US has tools to prosecute Sri Lanka dual citizens for torture, crimes: DOJ official
Jun 23, 2019 05:59 AM GMT+0530 | 0 Comment(s)
LEGAL MATTERS: David Rybicki, deputy assistant attorney general, criminal division, Department of Justice at a hearing of Tom Lantos Commission for Human Rights.
ECONOMYNEXT - The United States has tools to prosecute Sri Lanka defence officials who are dual citizens for crimes including torture, a Department of Justice official told a congressional hearing aimed tightening laws to prosecute those engaging in mass atrocities and war crimes.
"Jurisdiction Congress has given us allows to prosecute U.S. citizens who have committed acts of torture abroad," David Rybicki, deputy assistant attorney general, criminal division, Department of Justice (DOJ) told Representative Jim McGovern, who was chairing a House Tom Lantos Commission for Human Rights hearing.
"And the Department used that statute to prosecute Chuckie Taylor, son of the former Liberian dictator who received a 97-year sentence."
Citizens and Residents
He was responding to McGovern who asked what measures "the DOJ and DHS (Department of Homeland Security) take, to hold perpetrators accountable when he/she is a U.S. citizen and green card holder?"
McGovern said former Sri Lanka Defence Secretary Gothabhaya Rajapaksa was a US citizen and former army chief Sarath Fonseka was a green card holder.
Rybicki said there were “substantive human rights statutes, immigration, naturalisation law for non-U.S. citizens … or special tools Congress has given us to look at extraterritorial conduct."
Beth Van Schaack, a professor at Stanford University said there were gaps in some of the US law, which needed to be closed to perpetrators of crimes resident in the US to justice.
"This is a great case to activate our War Crimes Act as he (Rajapaksa) is a U.S. national and he falls within that jurisdiction," she said.
"And would be a great case if we had a command responsibility or superior responsibility statute."
Van Schaack suggested about 10 changes to bring to justice those committing mass atrocities and abuses, who then come to the US.
Also giving testimony was Dixon Osburn, executive director of the Centre for Justice and Accountability (CJA) that represents Ahimsa Wickrematunge, daughter of slain Sunday Leader editor Lasantha Wickrematunge, in her civil case against Rajapaksa.
Osburn, whose organization was also working on a case where 600 people were massacred in Liberia inside a Church, said the murder was emblematic of the killings during Sri Lanka's civil war, where had been murdered in broad daylight by persons who came in motorcycles wearing black.
"We think there is sufficient evidence to show that he is responsible for that."
In addition to Sri Lanka, McGovern also highlighted El Salvador, where the military leaders of had engaged in a massacre of over a thousand people, but those at higher echelons had been given residence in the US.
He said the US had greater responsibility to prosecute when atrocities were committed by regimes that had American support.
Van Schaack said in the case of war crimes it was easy to prosecute a dual citizen or resident when the victim was a US citizen, but not otherwise, and the law needed to be revised to be in line with other statues such as torture.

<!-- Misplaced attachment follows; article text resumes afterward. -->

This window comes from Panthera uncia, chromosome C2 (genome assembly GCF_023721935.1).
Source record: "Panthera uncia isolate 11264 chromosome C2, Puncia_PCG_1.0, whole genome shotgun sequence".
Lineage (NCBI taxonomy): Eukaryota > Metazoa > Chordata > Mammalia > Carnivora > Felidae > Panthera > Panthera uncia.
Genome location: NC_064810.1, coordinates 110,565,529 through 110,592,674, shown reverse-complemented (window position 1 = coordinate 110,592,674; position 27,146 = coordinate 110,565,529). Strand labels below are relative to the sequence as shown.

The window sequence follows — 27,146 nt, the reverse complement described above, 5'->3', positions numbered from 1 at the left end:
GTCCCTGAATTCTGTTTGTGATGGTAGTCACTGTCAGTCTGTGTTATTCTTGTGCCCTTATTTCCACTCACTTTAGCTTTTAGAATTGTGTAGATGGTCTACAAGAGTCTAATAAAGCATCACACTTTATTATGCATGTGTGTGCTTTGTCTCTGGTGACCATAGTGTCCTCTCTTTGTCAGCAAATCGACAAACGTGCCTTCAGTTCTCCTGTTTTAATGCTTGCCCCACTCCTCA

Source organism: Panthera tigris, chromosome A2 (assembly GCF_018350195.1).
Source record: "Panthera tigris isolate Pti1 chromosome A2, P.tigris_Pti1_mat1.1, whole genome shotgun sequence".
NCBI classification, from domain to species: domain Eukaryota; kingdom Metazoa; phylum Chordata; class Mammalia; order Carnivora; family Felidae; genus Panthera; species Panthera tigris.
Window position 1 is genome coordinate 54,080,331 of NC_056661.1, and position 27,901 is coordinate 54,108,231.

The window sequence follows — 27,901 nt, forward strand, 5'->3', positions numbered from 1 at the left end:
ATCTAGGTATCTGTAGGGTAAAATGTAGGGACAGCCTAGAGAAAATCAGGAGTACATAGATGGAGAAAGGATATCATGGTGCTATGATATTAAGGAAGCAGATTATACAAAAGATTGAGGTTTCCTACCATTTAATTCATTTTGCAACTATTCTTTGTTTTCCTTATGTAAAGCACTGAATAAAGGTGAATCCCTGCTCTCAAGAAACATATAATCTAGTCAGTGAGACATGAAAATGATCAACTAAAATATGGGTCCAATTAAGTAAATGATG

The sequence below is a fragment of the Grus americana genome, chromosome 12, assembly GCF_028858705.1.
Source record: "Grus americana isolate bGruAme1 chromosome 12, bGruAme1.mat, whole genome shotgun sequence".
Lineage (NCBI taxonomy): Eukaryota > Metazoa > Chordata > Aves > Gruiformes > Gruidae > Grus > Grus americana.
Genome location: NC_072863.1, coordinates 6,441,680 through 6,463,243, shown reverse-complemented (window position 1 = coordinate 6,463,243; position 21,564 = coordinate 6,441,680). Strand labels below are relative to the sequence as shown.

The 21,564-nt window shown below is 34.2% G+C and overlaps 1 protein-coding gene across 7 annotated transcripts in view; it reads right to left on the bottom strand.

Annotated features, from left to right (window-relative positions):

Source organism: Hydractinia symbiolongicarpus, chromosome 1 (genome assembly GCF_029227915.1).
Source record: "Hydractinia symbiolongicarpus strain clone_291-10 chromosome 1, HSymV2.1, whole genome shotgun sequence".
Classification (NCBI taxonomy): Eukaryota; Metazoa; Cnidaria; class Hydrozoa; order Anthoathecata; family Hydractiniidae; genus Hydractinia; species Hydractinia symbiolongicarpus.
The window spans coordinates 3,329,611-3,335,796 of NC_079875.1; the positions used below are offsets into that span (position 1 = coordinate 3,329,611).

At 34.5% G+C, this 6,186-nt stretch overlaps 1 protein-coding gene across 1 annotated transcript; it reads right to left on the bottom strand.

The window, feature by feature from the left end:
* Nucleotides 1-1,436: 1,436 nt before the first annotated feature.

Witnesses said sometimes perpetrators were prosecuted under immigration violations or deported or extradited.
Van Schaack said statute of limitations be extended in the case of great crimes, and extraditions could be a sham unless there was genuine political will to prosecute.
McGovern questioned the effect of a plan by President Donald Trump to pardon military officials who were convicted by US courts.
Trump, a typical nationalist is a 'national security' style president, who cares little for individual freedom, liberty or the rule of law, critics say.
In the US nationalists are in the front row and liberals are in the backfoot, resulting in most of the accusations falsely made against the US in the past including on issues such as free trade have now become a reality, they say.
Trump has been described by critics as an isolationist who is not just destroying institutions of liberty at home, but is also undermining international institutions which have helped maintain individual freedoms over that of states and rulers.
Osburn said the US did not have a clean record in accountability, especially in the wake of 911, torture cases by the military were not dealt with.
"That is a level of accountability that we have not achieved, and we need to continue to raise that," he said.
"What was committed was torture."
Osburn said the standard of proof in the case of military justice was very high.
"If they have convicted members of their own - fellow servicemen - of having committed war crime to have a President step in and pardon them sends the worst possible signal that you can imagine."
"And the world does watch."
"I agree that it send a terrible message," Van Schaack. "And it also sends a terrible message to our men in uniform who every day, are put in incredibly difficult situations and take their international law training and laws of armed conflict really seriously.
She said if a person was convicted under the US justice system it was usually fair.
"Wearing my diplomatic hat, it makes us very difficult to promote human rights accountability abroad when we are not providing it at home." (Colombo/June22/2019)